Let’s be real: the explosion at the fertilizer factory was completely preventable. If Grover Norquist and his ilk were not so busy trying to starve the beast and bathtub-drown it for the 1%, there might have been some reasonable inspections that would have at least warned people that this was likely to happen.
Instead, over the past five years, exactly six fertilizer plants have been inspected. There are many more explosions waiting to happen. How is this possible, you ask?
In the US, there are more than 170 companies making 70,000 different chemicals, totaling $750 billion revenue, and so it only seems logical that Congress funded $10.5M for inspections. You can do the math. It is beyond preposterous.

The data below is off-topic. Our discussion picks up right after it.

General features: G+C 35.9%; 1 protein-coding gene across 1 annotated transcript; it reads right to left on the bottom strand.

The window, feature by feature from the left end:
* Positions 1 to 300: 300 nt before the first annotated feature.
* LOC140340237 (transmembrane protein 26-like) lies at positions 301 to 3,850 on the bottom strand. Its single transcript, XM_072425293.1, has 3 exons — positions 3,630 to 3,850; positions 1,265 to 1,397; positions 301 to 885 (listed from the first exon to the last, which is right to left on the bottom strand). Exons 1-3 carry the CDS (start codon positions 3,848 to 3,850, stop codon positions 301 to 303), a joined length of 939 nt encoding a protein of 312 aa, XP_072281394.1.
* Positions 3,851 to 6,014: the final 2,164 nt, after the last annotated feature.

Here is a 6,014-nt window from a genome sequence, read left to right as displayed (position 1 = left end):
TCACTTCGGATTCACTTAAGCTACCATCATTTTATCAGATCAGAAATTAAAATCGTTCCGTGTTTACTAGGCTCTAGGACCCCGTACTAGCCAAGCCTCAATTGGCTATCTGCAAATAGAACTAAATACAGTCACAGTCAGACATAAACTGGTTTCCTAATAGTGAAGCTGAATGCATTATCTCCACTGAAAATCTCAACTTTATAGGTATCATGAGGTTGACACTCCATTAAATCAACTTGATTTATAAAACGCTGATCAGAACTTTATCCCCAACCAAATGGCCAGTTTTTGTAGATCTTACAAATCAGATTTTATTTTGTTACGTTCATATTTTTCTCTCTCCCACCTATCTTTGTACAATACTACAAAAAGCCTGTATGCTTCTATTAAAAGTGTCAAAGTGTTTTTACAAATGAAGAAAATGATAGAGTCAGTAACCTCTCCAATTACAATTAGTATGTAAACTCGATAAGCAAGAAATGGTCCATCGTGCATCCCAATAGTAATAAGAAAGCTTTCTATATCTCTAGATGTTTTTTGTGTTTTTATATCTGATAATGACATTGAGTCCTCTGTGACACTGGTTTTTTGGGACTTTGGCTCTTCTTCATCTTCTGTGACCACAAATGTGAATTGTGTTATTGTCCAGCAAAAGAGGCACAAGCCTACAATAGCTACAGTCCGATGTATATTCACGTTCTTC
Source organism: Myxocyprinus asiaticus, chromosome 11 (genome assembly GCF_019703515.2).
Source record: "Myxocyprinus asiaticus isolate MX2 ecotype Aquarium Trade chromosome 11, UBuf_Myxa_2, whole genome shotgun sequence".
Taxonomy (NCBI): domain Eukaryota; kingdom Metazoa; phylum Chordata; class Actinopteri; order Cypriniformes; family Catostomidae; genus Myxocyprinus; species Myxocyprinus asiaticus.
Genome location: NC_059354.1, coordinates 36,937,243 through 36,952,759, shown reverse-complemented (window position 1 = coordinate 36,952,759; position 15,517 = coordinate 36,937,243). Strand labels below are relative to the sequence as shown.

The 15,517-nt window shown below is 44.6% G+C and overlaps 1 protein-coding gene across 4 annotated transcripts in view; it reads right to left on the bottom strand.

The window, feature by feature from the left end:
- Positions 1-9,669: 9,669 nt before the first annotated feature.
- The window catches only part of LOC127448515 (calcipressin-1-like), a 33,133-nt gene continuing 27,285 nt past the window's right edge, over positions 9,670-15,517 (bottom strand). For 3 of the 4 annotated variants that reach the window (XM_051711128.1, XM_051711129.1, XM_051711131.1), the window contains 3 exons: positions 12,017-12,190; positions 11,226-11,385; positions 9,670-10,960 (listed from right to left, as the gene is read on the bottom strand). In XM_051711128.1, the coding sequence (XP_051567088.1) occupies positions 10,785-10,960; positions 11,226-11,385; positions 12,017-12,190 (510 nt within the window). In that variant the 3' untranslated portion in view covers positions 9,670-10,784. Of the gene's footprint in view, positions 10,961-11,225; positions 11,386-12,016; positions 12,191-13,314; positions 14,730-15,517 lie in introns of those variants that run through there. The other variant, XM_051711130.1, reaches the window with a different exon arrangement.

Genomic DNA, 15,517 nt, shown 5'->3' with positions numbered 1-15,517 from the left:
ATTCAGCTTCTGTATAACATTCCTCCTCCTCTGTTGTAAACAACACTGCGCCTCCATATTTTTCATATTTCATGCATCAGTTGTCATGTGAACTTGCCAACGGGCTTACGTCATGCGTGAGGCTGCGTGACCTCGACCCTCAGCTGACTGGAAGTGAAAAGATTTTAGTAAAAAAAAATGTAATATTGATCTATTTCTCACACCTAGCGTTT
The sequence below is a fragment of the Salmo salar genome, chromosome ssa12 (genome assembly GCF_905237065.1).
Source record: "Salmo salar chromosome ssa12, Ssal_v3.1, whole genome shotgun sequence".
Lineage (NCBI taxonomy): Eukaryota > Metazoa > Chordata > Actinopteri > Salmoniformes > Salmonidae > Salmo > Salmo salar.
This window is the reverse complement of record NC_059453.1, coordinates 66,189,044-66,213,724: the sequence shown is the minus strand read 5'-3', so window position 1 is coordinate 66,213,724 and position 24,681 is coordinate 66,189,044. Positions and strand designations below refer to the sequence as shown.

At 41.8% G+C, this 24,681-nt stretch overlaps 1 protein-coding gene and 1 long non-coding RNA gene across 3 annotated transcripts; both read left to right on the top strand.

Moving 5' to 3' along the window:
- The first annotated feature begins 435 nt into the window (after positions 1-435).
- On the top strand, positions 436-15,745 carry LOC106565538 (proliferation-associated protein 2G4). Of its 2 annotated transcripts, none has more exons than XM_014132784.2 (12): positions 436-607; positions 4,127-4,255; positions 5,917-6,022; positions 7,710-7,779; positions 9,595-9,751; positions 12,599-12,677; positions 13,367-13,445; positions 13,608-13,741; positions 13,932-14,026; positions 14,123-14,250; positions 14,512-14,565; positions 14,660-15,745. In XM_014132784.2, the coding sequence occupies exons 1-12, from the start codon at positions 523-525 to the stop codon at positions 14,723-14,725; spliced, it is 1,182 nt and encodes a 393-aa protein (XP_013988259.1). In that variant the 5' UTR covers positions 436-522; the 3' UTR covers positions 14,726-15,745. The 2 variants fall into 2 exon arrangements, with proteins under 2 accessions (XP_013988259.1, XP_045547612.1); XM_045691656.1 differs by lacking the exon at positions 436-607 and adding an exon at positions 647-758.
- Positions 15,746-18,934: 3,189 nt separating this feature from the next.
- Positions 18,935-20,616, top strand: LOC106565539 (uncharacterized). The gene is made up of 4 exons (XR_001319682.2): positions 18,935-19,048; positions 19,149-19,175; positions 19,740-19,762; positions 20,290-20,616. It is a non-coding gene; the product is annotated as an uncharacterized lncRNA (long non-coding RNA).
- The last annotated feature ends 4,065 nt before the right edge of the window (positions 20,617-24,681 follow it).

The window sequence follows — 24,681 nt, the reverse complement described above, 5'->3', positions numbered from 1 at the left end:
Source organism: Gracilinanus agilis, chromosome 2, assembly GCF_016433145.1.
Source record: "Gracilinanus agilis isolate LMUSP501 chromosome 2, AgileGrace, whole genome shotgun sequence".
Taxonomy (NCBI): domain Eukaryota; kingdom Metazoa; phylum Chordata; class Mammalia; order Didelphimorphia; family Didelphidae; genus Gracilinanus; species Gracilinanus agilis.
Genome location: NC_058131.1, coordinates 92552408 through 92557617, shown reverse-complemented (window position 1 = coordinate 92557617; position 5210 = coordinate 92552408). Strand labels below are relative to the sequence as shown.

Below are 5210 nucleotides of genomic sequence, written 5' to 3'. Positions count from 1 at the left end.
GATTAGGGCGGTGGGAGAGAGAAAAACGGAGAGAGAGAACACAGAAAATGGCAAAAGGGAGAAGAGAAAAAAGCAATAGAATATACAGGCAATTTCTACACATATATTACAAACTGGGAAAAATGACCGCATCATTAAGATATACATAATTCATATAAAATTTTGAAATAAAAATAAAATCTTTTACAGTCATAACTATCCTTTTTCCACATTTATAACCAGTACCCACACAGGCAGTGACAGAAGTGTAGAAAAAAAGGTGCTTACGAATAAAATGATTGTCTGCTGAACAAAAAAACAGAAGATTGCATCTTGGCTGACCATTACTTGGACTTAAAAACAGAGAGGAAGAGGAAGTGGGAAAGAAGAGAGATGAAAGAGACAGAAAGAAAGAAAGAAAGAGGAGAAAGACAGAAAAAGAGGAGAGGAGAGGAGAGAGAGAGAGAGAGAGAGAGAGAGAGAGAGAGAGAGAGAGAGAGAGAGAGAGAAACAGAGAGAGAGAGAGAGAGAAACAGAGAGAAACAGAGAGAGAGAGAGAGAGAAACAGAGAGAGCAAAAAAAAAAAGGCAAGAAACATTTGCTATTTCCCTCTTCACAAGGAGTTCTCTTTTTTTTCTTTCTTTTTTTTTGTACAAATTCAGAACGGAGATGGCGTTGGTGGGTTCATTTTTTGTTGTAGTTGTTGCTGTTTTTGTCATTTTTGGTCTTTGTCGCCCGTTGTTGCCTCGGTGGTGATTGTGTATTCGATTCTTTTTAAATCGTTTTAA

And of course, we should thank Chimpy for the miracle of self-regulation and reporting that is supposed to make up the difference.
As for Texas, well, what kind of zoning laws would allow a bomb-making plant (remember, chemical fertilizers were part of the swords to plough shares at the end of WWII, but the industry really did result from bomb making) in a populated downtown, walking distance to the hospital and elementary school, and with several senior housing facilities also in the radius of the blast?
It all adds up to a perfect storm of Ayn Rand style selfishness and greed, and now it has a body count.